QITAB MySQL Native Driver
A MySQL client that uses the native network protocol to communicate with a MySQL server.
Like many libraries in Common Lisp,
QMyND is available
in Quicklisp. To load the driver
(ql:quickload 'qmynd) in the REPL.
QMyND is rather undocumented. The best resources for learning how it
works are its source code and the included tests.
There are two ways to connect to a MySQL database: the network socket and
the local socket. The second type of connection is possible only in case
of implementations supporting
AF_LOCAL sockets (at the time of
writing: CCL, ECL and SBCL) with the function
our example we will use the first type, but the usage is very much similar
in both cases.
All communication with the database is done through an opaque structure representing connection. The following invocation is self-explanatory:
> (defparameter *connection* (qmynd:mysql-connect :host "localhost" :username "jack" :password "daniel" :database "mydb")) *CONNECTION*
Driver supports both queries and prepared statements. To issue a simple
query we use the
> (qmynd:mysql-query *connection* "CREATE TABLE super_table (id INT, name VARCHAR(255), timestamp DATETIME)") #S(QMYND:RESPONSE-OK-PACKET :AFFECTED-ROWS 0 :LAST-INSERT-ID 0 :STATUS-FLAGS 2 :WARNINGS 0 :INFO "") > (qmynd:response-ok-packet-status-flags *) 2
If the query doesn't return rows, the function returns the
response-ok-packet structure that may be read with standard
accessors, which were automatically created for the structure as
depicted in the snippet above.
For efficiency and security the user may use a prepared statement. First we need to prepare it.
> (defparameter *st-insert* (qmynd:mysql-statement-prepare *connection* "INSERT INTO super_table VALUES (?, ?, NOW())")) *ST-INSERT*
Parameters to the statement are passed with the key argument
which needs to be a sequence (be it a vector or a list):
> (qmynd:mysql-statement-execute *st-insert* :parameters #(1 "foo")) #S(QMYND:RESPONSE-OK-PACKET :AFFECTED-ROWS 1 :LAST-INSERT-ID 0 :STATUS-FLAGS 2 :WARNINGS 0 :INFO "") > (dotimes (v 10) (qmynd:mysql-statement-execute *st-insert* :parameters (vector v "foo")) (sleep 1)) NIL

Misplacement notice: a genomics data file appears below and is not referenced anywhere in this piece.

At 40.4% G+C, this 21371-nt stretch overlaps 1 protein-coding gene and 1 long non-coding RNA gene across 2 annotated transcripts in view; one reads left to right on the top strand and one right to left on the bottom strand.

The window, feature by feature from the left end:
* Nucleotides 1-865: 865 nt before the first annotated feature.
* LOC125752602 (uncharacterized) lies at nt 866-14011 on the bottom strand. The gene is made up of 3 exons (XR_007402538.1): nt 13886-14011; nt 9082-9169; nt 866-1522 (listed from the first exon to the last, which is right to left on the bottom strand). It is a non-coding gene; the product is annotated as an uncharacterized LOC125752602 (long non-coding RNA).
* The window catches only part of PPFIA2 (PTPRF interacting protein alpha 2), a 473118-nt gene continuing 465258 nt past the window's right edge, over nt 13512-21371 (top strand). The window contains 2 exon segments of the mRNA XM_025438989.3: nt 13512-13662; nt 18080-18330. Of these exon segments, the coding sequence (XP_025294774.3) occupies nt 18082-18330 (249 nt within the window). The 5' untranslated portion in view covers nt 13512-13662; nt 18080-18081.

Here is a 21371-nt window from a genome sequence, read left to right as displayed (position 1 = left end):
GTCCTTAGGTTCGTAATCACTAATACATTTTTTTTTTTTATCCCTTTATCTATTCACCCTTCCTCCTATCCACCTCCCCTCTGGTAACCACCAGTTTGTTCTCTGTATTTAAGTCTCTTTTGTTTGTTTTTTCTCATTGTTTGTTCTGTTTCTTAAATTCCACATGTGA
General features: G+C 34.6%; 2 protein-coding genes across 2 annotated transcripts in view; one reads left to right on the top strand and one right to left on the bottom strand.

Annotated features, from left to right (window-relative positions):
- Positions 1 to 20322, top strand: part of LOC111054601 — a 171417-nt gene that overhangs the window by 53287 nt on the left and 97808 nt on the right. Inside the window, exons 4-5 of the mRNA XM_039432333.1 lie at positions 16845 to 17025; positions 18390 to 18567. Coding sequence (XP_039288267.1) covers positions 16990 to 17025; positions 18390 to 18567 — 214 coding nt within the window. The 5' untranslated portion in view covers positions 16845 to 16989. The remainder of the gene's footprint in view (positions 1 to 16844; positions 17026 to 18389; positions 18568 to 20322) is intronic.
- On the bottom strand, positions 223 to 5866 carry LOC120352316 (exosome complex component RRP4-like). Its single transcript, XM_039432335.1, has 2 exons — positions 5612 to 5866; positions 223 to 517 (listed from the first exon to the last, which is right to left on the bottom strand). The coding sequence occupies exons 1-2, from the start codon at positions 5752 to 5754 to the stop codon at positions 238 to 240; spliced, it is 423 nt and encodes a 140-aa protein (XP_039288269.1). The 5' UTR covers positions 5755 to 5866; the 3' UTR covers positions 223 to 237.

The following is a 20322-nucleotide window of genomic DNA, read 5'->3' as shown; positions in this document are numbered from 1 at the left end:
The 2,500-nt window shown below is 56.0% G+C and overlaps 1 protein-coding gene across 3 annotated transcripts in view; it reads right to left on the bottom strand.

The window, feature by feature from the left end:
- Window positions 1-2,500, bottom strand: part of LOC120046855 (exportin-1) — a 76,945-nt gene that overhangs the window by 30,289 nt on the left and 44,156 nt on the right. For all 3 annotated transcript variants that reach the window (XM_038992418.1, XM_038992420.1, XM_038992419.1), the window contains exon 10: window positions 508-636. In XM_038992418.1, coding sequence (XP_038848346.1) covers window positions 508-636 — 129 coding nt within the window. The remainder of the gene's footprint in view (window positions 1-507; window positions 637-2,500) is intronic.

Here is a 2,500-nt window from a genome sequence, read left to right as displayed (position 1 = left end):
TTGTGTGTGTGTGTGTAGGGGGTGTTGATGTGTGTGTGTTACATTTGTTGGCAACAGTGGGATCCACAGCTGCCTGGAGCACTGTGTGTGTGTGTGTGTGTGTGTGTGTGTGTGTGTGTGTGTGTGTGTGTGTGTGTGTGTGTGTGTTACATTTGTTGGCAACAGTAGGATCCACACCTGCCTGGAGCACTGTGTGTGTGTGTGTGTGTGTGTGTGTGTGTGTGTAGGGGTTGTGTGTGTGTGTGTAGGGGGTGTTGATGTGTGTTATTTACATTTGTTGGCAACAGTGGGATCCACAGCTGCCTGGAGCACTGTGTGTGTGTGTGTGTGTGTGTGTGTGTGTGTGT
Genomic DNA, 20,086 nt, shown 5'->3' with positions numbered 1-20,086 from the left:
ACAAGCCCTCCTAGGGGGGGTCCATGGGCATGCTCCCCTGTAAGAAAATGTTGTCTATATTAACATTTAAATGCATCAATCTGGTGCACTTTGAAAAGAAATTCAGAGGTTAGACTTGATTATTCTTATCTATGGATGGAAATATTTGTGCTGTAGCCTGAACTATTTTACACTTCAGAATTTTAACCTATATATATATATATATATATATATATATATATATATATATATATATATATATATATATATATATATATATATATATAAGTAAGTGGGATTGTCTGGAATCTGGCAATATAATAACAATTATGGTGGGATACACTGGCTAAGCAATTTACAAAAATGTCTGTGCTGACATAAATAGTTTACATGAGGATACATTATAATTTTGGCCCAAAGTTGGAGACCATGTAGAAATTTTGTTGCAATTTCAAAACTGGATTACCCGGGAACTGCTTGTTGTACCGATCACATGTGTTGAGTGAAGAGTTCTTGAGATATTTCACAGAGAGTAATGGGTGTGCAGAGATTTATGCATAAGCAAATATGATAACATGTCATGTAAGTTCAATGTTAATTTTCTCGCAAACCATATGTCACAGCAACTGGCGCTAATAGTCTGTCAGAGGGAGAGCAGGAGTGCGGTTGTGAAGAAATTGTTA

When we are done with the statement we should close it to release the server-side resources:
(qmynd:mysql-statement-close *st-insert*) ; no value
When we query database for rows, we receive two values: the resulting rows
sequence (try the key parameter
result-type to customize its type) and a
vector of column descriptors. The second value is not very interesting to
us because it is part of the internal implementation.
> (let ((results (qmynd:mysql-query *connection* "SELECT * FROM super_table LIMIT 3" :result-type 'list))) results) ((1 "foo" #<MYSQL-DATE-TIME 2017-08-30 14:47:07.000000>) (0 "foo" #<MYSQL-DATE-TIME 2017-08-30 14:49:17.000000>) (1 "foo" #<MYSQL-DATE-TIME 2017-08-30 14:49:18.000000>))
To process rows one-by-one with a function and discard them without
consing the result, the key parameter
row-fn should be used. To coerce
all columns to text, set
> (qmynd:mysql-query *connection* "SELECT * FROM super_table LIMIT 3" :as-text t :row-fn (lambda (row) (print row)) :result-type 'list) ("1" "foo" "2017-08-30 14:47:07") ("0" "foo" "2017-08-30 14:49:17") ("1" "foo" "2017-08-30 14:49:18") NIL
Note that only the returned value above is NIL; the preceding lists are printed statements appearing in the console.
interval types are represented as CLOS objects on
which some methods are defined.
> (qmynd:universal-time-to-mysql-date-time (get-universal-time)) #<MYSQL-DATE-TIME 2017-08-30 13:24:26.000000> > (qmynd:mysql-date-time-year *) 2017 > (qmynd:seconds-to-mysql-time-interval 100) #<MYSQL-TIME-INTERVAL 0:01:40.000000> > (cons (qmynd:mysql-time-interval-seconds *) (qmynd:mysql-time-interval-minutes *)) (40 . 1)
When we are done with working on our database, we may close the connection:
> (qmynd:mysql-disconnect *connection*) NIL
This short tutorial is meant to get your feet wet with using MySQL. For more sophisticated usage you should read the source code and docstrings.
This is a free software published under an MIT-like license (see
LICENSE). The project is hosted on GitHub and is developed by
individuals scattered around the world like many other FOSS projects.
To contribute you have to fork the repository located
and issue a pull request with your commits. Ideas for improvements
may be found in a
TODO file and issue entries on tracker hosted
with the project. Writing documentation and tests is also a useful
task which benefits the project's usefulness and stability.